[2] Hosni Mubarak may attempt to stay (business as usual): He draws on the support of the police in its various guises. The army is signalling it would play a relatively neutral role.
[3] There is an ‘orderly’ transition to a more open society, free elections, regularly appointed political leaders

Tipping points and domino theories

Political strategists have found comfort in making sense of complex issues as being resolved by critical incidents. President Bush found the nine-eleven attacks such a defining incident clarifying his enemies. In hindsight it was all a bit more complicated. Yet tipping points and moments of destiny can seize the imagination. There is comfort in believing the future is clear. It is sometimes accompanied by a belief in the so-called domino theory in which loss of one strategic stronghold produces a sequence of losses. The concept is paralleled with the old story “for want of a shoe a horse was lost .. for want of a horse a battle was lost”. There has been such stories constructed over the last weeks: First Tunisia, next Egypt, (next the neighbouring states as if the revolutionary forces were spreading geographically like a plague, that other apocalyptic horseman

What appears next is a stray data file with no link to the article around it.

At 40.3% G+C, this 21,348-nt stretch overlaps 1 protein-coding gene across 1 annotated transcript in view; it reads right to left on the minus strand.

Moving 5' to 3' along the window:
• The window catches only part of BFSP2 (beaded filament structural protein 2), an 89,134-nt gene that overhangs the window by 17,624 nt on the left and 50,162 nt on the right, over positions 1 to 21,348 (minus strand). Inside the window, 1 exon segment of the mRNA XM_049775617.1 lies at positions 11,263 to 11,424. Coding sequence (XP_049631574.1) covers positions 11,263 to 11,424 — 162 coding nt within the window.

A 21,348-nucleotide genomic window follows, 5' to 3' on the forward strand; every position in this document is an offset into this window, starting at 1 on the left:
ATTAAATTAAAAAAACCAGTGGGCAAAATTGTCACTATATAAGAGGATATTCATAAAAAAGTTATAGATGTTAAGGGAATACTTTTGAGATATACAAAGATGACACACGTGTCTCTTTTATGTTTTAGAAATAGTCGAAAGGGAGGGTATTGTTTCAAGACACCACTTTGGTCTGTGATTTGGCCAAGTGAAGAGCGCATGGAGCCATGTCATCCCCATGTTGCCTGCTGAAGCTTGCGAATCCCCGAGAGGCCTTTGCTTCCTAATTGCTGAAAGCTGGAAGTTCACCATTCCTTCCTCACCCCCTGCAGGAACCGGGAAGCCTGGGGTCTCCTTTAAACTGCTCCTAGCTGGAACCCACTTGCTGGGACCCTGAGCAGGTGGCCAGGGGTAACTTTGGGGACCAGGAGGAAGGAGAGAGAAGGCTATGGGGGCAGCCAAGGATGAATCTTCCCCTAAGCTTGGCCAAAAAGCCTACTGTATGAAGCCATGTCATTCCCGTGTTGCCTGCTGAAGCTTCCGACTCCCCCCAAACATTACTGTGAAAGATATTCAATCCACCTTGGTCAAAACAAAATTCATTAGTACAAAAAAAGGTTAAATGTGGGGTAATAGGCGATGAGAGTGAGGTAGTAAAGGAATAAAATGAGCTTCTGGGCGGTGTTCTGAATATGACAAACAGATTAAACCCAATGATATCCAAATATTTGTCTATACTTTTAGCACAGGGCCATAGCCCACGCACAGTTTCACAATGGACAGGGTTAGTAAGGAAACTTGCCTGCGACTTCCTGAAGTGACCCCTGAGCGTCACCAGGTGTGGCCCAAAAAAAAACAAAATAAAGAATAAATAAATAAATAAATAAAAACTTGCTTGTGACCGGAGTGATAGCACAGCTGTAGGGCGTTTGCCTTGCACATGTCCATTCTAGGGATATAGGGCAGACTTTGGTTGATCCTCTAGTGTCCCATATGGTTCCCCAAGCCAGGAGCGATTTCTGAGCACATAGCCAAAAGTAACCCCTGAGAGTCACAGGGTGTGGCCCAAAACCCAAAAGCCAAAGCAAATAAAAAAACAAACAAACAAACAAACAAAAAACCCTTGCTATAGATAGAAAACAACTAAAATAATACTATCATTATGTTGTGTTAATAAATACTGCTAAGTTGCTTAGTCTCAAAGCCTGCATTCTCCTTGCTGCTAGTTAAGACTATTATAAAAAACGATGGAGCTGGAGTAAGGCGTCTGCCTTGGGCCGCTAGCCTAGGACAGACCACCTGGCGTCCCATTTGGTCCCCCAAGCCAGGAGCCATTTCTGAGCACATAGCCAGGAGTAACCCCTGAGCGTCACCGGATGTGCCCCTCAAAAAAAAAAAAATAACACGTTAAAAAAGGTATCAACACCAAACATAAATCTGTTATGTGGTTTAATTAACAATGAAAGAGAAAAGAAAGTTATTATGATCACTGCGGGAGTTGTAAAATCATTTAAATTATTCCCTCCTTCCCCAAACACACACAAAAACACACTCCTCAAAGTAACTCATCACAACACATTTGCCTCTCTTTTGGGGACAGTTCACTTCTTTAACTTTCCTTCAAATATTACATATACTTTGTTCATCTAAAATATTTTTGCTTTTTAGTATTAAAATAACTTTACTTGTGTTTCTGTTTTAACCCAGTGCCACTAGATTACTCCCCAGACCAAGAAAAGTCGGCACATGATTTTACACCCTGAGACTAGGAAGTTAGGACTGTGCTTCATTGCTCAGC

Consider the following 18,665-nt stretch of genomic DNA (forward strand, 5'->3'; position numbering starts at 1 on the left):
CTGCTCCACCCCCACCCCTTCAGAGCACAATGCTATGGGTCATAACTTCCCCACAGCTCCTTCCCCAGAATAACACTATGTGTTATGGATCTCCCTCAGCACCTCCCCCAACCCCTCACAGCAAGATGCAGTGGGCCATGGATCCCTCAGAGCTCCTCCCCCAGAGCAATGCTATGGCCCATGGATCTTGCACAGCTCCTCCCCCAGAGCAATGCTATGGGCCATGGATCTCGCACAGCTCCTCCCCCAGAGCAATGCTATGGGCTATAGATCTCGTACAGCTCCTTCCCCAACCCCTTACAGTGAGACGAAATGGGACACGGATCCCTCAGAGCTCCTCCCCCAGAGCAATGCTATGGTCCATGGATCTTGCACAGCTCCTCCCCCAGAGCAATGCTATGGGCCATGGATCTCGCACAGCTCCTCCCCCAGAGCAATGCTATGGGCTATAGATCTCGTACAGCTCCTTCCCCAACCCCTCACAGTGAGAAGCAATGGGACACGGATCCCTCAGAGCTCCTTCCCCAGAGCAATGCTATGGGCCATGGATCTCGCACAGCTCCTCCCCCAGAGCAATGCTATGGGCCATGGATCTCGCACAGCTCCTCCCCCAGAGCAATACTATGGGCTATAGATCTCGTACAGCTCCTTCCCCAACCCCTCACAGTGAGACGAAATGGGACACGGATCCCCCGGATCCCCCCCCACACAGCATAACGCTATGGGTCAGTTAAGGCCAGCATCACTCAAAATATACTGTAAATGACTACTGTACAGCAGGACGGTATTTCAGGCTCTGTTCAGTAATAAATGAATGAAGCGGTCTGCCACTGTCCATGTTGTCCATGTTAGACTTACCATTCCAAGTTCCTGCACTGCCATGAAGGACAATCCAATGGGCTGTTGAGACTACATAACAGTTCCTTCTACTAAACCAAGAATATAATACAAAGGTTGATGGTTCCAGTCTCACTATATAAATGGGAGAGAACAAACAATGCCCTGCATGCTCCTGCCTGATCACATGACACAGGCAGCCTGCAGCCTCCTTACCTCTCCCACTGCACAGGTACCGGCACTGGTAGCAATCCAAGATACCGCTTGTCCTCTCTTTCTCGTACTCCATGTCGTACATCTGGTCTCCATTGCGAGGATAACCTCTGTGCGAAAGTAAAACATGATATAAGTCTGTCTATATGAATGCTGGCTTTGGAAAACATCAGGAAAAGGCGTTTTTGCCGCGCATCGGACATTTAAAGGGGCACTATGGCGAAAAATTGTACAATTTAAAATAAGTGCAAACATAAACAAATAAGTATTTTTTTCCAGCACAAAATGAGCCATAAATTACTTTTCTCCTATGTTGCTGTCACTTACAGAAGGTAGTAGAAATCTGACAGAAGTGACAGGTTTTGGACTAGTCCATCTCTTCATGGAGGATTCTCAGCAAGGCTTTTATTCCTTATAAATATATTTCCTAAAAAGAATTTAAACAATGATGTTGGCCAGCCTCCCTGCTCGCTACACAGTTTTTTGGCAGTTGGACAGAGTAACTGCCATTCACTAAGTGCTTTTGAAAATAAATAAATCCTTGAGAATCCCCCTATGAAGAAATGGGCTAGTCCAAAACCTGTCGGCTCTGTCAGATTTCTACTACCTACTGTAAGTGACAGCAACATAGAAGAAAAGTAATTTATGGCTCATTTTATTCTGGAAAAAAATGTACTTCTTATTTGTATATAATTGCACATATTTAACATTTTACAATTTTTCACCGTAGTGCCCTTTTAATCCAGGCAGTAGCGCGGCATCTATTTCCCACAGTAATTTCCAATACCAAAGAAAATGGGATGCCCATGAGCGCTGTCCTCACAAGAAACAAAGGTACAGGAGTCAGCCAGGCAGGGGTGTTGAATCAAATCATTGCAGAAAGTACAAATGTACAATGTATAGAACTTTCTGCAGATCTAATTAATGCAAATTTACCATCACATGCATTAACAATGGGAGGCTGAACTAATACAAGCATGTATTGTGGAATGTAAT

What will happen in Egypt?

Consider the events over the last few years globally. In Zimbabwe, Mr Mugabe continues to resist attempts to ensure “fair and free elections”. In Iran, the “revolution through social media” has been halted. In Burma, the release of Aung san suu kyi may have been a Mandela moment, but the progress along the road to political freedom seems as long as ever.